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Automating Processes with cron and crontab

Prerequisites

  • A machine running Rocky Linux
  • Some comfort with modifying configuration files from the command-line using your favorite editor (vi is used here)

Assumptions

  • Basic knowledge of bash, python, or other scripting/programming tools, and the desire to have a script run automatically
  • That you are either running as the root user or have switched to root with sudo -s
    (You can run certain scripts in your own directories as your own user. In this case, switching to root is not necessary.)
  • We assume that you're pretty cool.

Introduction

Linux provides the cron system, a time-based job scheduler, for automating processes. It's simple and yet quite powerful. Want a script or program to run every day at 5 PM? This is where you set that up.

The crontab is essentially a list where users add their own automated tasks and jobs, and it has a number of options that can simplify things even further. This document will explore a number of these. It's a good refresher for those with some experience, new users add the cron system to their repertoire.

Starting Easy - The cron Dot Directories

Built into every Linux system including Rock Linux, for many versions now, the cron "dot" files help to automate processes quickly. These show up as directories that the cron system calls based on their naming conventions.

In order to make something run during these auto-defined times, all you need to do is to copy your script file into the directory in question, and make sure it is executable. Here are the directories, and the times that they will run:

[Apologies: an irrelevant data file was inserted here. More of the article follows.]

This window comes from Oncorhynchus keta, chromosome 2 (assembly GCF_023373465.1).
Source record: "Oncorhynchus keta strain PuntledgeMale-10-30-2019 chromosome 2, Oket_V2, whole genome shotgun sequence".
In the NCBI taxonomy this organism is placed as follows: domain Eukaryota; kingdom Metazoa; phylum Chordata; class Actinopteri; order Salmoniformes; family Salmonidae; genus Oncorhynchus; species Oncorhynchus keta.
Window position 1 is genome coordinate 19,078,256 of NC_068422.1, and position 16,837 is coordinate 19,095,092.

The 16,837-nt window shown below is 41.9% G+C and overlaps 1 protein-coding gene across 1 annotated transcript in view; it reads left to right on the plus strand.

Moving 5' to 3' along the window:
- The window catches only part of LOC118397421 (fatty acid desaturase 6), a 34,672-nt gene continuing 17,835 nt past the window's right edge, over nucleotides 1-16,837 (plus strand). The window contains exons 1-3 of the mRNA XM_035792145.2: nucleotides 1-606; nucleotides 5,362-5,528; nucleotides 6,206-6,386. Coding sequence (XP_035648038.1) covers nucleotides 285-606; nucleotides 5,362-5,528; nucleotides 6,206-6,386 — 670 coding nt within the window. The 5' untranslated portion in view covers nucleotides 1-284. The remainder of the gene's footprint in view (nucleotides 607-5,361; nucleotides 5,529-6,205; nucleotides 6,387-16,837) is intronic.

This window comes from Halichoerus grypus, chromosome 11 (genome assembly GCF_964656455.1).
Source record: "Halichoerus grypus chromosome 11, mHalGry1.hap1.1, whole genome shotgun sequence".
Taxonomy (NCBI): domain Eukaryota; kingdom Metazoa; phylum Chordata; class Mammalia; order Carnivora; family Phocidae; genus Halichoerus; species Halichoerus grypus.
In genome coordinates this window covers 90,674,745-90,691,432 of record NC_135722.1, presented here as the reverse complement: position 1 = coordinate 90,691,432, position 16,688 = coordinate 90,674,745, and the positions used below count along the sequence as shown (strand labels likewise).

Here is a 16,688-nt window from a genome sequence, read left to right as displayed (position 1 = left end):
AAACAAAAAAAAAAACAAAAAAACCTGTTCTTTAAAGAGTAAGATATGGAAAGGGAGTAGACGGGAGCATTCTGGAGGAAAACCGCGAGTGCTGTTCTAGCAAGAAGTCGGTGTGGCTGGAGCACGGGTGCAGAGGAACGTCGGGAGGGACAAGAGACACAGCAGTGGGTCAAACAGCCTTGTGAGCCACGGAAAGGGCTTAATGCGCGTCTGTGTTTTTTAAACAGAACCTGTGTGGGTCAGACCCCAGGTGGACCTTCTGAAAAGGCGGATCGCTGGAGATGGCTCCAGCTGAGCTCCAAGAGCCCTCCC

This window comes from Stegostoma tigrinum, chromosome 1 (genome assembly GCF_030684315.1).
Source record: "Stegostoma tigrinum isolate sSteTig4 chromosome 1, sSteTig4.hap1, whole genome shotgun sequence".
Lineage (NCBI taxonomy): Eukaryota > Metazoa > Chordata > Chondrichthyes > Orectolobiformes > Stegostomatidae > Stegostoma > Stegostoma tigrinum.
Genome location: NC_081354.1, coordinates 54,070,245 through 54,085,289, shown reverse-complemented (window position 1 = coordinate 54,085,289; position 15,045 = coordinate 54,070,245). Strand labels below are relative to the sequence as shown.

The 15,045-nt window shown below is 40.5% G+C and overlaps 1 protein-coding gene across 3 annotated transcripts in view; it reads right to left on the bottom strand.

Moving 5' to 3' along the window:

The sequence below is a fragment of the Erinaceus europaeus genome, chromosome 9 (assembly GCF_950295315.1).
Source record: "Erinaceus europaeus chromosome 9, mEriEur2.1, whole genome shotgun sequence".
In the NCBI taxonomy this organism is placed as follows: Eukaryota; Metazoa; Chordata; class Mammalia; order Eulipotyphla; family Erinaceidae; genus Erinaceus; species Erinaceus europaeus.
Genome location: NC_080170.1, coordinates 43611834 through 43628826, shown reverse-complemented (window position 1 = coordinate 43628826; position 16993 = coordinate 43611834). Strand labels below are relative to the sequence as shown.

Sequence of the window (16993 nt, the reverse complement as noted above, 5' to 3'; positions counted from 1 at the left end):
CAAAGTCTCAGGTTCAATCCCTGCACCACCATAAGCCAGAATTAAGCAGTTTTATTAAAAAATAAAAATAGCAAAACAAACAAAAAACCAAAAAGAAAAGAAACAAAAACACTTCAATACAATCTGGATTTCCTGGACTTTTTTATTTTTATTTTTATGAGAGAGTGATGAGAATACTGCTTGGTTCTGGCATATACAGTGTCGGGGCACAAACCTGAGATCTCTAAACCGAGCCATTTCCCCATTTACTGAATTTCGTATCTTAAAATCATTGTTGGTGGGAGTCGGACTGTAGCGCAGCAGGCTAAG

• /etc/cron.hourly/ - Scripts placed here will run at 1 minute past the hour, every hour of every day.
  • /etc/cron.daily - Scripts placed here will run at 4:02 AM every day.
  • /etc/cron.weekly - Scripts placed here will run at 4:22 AM on Sunday every week.
  • /etc/cron.monthly - Scripts placed here will run at 4:42 AM on the first day of the month, every month.

So, provided you're alright with just letting the system auto-run your scripts at one of these pre-determined times, then it makes it very easy to automate tasks.

Create Your Own cron

Of course, if the automated times don't work well for you for whatever reason, then you can create your own. In this example, we are assuming you are doing this as root. see Assumptions To do this, type the following:

crontab -e

This will pull up root user's crontab as it exists at this moment in your chosen editor, and may look something like this. Go ahead and read through this commented version, as it contains descriptions of each field that we will be using next:

# Edit this file to introduce tasks to be run by cron.
#
# Each task to run has to be defined through a single line
# indicating with different fields when the task will be run
# and what command to run for the task
#
# To define the time you can provide concrete values for
# minute (m), hour (h), day of month (dom), month (mon),
# and day of week (dow) or use '*' in these fields (for 'any').
#
# Notice that tasks will be started based on the cron's system
# daemon's notion of time and timezones.
#
# Output of the crontab jobs (including errors) is sent through
# email to the user the crontab file belongs to (unless redirected).
# cron
# For example, you can run a backup of all your user accounts
# at 5 a.m every week with:
# 0 5 * * 1 tar -zcf /var/backups/home.tgz /home/
#
# For more information see the manual pages of crontab(5) and cron(8)
#
# m h  dom mon dow   command

Notice that this particular crontab file has some of its own documentation built-in. That isn't always the case. When modifying a crontab on a container or minimalist operating system, the crontab will be an empty file, unless an entry has already been placed in it.